Some students who chose to attend school virtually this year are being asked to return to the classroom, according to Huntington County Community School Corporation officials.

HCCSC Assistant Superintendent of Curriculum Jay Peters said the corporation sent out 150 letters three weeks ago to students who were failing to complete assignments and engage with virtual instruction. Peters said a document sent out to virtual students stated that failing to meet the requirements assigned for virtual learning world result in a request to return to campus.

Peters said one elementary school student already has 45 missing assignments, which makes him concerned.

“There comes a point where we have to say, it’s time for your kids to come back on campus and work with us to make (engagement) happen because right now – that’s concerning. It’s concerning as a community, it’s concerning as a district that students are not engaged with us, and we are doing everything in our power to make that happen for them.”

There are currently 864 students in virtual learning, Peters says, and a majority are doing well with the program. For those who are not engaging, Peters said the corporation should take swift action.

“I’m concerned enough that we need to do something now sooner rather than later to try and get them back on campus and try to survive this first semester or recoup some of this first semester,” he said. “I’m afraid of how far they will be behind if we don’t do something. It’s urgent.”

Board president Matt Roth asked Peters if some grade levels are worse than others, but Peters said it’s spread out across elementary, middle and high schools.

“We are looking at the ones that are not engaging, have done nothing to this point,” he said.

Peters said teachers and administration have done a great job of doing home visits to problem students and sending texts, email and messages to try and rectify the issues.

Superintendent Chad Daugherty said Peters has done a great job of ensuring the virtual learning options are rigorous and meet state standards, but Peters warned that the state has promised to audit learning programs for schools who aren’t getting compliance out of students.

“I can tell you that we meet with principals tomorrow, and I can tell you that from the very get go when we started this virtual option, we tried to be very patient, very understanding. We heard what our public was saying that they wanted this option,” Peters explained.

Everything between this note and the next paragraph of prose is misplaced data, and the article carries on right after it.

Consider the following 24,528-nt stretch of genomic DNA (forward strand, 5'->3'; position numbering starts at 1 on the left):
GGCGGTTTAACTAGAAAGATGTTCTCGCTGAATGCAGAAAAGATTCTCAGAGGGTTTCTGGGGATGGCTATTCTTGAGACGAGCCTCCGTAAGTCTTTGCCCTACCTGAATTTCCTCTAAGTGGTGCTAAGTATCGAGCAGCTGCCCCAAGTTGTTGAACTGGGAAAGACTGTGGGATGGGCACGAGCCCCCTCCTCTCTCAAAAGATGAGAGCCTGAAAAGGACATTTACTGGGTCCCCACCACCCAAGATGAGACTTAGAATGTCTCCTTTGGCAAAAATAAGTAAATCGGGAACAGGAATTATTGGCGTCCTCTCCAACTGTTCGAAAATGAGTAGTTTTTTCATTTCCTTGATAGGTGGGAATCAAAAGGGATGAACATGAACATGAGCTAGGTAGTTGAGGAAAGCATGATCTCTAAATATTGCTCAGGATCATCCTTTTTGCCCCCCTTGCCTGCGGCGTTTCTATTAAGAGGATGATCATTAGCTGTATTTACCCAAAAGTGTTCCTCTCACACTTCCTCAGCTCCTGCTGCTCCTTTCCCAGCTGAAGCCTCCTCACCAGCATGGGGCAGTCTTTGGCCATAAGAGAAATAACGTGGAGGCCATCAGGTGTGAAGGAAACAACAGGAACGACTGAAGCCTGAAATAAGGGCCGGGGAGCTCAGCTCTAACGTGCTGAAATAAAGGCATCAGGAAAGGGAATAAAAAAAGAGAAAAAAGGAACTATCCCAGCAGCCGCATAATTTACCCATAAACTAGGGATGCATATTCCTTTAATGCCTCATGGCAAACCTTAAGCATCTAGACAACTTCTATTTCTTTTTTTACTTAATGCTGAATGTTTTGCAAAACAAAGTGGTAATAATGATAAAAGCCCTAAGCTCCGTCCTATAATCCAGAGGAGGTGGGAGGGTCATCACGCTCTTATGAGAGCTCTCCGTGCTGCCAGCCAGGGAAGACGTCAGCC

In order to make the program work, Peters said it has been very clear that parents would have to help out and support students to make sure things are going well.

“We shared with you at a board meeting that for this to work it takes engagement from the parent and engagement from the student,” he said.

Some parents have said they are experiencing issues with getting reliable wifi, but Peters said they can’t allow that to affect the student’s development and learning.

In other business, HCCSC Assistant Superintendent Scott Bumgardner said HCCSC is doing well financially.

“We have a very positive cash balance as well as our expenses and revenues have began to work themselves out from the April, March months in which we were more concerned with our revenues,” he said. “We’ve had a pretty good year overall and expect to finish strong here in the next couple months to wrap up the 2020 school year. We however do have concerns about 2021-22 and the state revenues that they are predicting, but at this time we are in a good position to weather whatever storm may come.”

Bumgardner reported that average daily membership (ADM), which affects state funding, has turned out better than the corporation was expecting after a count last week.

Right now, HCCSC is around 4,911 students.

“We are still working through a couple kids but as far as numbers, but it looks like we are down maybe 50/60 kids less from when we ended in February. But it’s surely not the damage that we were fearful of,” he said.

As for the 2021 budget, the board unanimously approved it following a public hearing where no one from the public spoke against the proposed plan.